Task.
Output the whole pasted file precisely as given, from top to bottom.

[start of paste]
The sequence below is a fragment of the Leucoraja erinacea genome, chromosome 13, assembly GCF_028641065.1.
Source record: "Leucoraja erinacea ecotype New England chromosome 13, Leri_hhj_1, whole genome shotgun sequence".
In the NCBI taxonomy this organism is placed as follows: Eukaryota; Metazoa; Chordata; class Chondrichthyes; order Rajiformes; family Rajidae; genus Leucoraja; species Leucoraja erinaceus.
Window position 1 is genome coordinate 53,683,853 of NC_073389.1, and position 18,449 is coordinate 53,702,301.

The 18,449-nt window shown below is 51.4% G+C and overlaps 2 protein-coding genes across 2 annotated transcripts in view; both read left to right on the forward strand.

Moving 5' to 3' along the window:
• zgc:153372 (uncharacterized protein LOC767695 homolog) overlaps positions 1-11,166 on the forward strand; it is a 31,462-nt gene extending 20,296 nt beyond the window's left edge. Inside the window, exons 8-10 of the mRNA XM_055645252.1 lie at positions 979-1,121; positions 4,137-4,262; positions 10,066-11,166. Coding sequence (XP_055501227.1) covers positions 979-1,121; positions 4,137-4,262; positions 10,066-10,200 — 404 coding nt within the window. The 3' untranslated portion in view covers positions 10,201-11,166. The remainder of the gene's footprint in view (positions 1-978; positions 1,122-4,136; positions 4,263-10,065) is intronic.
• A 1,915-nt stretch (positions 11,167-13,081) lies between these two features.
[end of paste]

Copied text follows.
The sequence below is a fragment of the Leucoraja erinacea genome, chromosome 13, assembly GCF_028641065.1.
Source record: "Leucoraja erinacea ecotype New England chromosome 13, Leri_hhj_1, whole genome shotgun sequence".
In the NCBI taxonomy this organism is placed as follows: Eukaryota; Metazoa; Chordata; class Chondrichthyes; order Rajiformes; family Rajidae; genus Leucoraja; species Leucoraja erinaceus.
Window position 1 is genome coordinate 53,683,853 of NC_073389.1, and position 18,449 is coordinate 53,702,301.

The 18,449-nt window shown below is 51.4% G+C and overlaps 2 protein-coding genes across 2 annotated transcripts in view; both read left to right on the forward strand.

Moving 5' to 3' along the window:
• zgc:153372 (uncharacterized protein LOC767695 homolog) overlaps positions 1-11,166 on the forward strand; it is a 31,462-nt gene extending 20,296 nt beyond the window's left edge. Inside the window, exons 8-10 of the mRNA XM_055645252.1 lie at positions 979-1,121; positions 4,137-4,262; positions 10,066-11,166. Coding sequence (XP_055501227.1) covers positions 979-1,121; positions 4,137-4,262; positions 10,066-10,200 — 404 coding nt within the window. The 3' untranslated portion in view covers positions 10,201-11,166. The remainder of the gene's footprint in view (positions 1-978; positions 1,122-4,136; positions 4,263-10,065) is intronic.
• A 1,915-nt stretch (positions 11,167-13,081) lies between these two features.